Knowing full well that in a recent response to Pete Aleshire’s article, “Pending bills could undo local officials’ budget plans” (April 4), his question as to how State Senator Chester Crandell and State Representative Brenda Barton keep getting re-elected were rhetorical, I simply cannot ignore his implication that the bills he mentioned, which both the senator and the representative support, do not enjoy enormous public backing.
SB 1227, the energy efficient standards legislation, takes nothing away from anyone. To the contrary, it returns to the home owner/builder the choice of which features to include in the home, without piling on any additional unfunded local government mandates. Decreased construction costs translate into lower purchase prices, and I’ll vote for that every time!
HB 2517, the bill clarifying firearms pre-emption penalties, simply extends the respect and presumption of innocence that all legally-permitted, gun-owning American citizens deserve. If a local elected public official is afraid of an armed citizen for no other reason than the fact that he is armed, that citizen should not be deprived of his rights nor bear any costs whatsoever in deference to that official’s fear. And possibly, that official should run from office rather than for it. That’s another yes vote in my book!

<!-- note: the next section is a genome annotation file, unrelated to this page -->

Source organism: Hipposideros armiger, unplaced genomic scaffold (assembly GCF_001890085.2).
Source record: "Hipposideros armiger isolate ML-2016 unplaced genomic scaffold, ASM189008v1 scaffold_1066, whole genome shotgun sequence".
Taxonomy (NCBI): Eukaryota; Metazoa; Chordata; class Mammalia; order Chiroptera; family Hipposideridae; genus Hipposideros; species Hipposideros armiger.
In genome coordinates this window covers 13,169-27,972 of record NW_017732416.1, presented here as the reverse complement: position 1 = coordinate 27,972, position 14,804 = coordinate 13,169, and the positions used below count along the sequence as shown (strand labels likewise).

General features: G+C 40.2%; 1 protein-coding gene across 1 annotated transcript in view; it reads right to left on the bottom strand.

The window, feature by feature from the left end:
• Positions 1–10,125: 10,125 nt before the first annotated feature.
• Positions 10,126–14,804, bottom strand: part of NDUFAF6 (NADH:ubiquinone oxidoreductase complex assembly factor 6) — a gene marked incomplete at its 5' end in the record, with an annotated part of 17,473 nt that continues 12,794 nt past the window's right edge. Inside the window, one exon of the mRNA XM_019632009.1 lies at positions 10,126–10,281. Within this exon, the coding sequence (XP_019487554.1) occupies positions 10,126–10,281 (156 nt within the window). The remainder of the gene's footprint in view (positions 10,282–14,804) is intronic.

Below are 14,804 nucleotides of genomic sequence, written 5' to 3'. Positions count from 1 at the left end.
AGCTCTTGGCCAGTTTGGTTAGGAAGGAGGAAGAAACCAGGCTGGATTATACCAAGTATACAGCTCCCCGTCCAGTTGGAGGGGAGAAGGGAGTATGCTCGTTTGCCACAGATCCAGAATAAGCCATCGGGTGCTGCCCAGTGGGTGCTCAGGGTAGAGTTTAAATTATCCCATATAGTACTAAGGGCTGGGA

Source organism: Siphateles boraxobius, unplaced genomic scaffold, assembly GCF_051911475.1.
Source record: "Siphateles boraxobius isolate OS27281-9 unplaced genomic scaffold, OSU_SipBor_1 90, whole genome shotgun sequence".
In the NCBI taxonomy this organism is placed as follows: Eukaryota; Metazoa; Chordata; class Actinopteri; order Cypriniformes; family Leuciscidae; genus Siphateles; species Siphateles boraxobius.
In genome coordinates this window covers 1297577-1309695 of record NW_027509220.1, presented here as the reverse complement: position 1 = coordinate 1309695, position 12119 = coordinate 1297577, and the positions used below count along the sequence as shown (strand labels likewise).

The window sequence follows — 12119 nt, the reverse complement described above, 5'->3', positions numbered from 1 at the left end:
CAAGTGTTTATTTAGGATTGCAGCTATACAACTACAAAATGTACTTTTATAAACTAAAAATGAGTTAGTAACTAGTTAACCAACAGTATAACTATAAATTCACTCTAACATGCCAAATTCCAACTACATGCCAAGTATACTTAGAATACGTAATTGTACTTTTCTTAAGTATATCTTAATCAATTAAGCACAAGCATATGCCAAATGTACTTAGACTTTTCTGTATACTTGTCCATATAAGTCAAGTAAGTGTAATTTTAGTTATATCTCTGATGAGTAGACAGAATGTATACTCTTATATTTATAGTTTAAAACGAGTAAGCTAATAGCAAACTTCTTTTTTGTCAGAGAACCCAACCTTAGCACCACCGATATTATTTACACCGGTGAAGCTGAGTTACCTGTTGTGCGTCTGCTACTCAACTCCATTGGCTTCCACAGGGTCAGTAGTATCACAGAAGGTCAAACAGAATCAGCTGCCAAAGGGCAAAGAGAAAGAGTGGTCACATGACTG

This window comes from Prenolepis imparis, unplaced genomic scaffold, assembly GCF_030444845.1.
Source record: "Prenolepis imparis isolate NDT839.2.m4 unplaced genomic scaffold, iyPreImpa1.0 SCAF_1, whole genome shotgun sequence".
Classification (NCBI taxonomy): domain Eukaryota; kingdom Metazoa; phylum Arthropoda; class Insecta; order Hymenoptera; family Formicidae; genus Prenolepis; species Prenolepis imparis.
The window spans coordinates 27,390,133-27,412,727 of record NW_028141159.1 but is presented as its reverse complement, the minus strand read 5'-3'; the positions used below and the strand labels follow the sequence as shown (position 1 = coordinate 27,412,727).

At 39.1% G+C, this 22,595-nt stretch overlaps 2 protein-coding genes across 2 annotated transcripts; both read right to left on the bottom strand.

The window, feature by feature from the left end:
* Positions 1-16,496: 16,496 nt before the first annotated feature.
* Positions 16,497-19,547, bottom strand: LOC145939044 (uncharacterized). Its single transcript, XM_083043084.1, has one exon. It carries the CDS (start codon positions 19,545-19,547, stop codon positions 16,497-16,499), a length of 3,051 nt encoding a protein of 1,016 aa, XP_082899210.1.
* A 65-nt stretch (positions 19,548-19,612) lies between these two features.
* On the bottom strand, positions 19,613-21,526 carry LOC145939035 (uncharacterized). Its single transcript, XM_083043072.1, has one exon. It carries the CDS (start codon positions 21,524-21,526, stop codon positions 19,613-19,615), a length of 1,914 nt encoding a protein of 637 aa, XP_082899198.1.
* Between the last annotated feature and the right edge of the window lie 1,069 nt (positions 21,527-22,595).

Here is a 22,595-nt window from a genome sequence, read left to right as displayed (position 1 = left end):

And lastly, HB 2448, the property rights bill, puts local government on notice that if a regulation can be shown to be arbitrary, burdensome, and has negatively impacted the market value of a property, the town can be held liable for the loss. If any lawmaker, like the two mentioned above, approaches his job with the understanding that the actions he takes have real consequences to his constituents, then there is someone who has my vote!
Editor’s Note: The article didn’t question why the lawmakers get re-elected, it merely conveyed the concerns of local officials about the bills in question.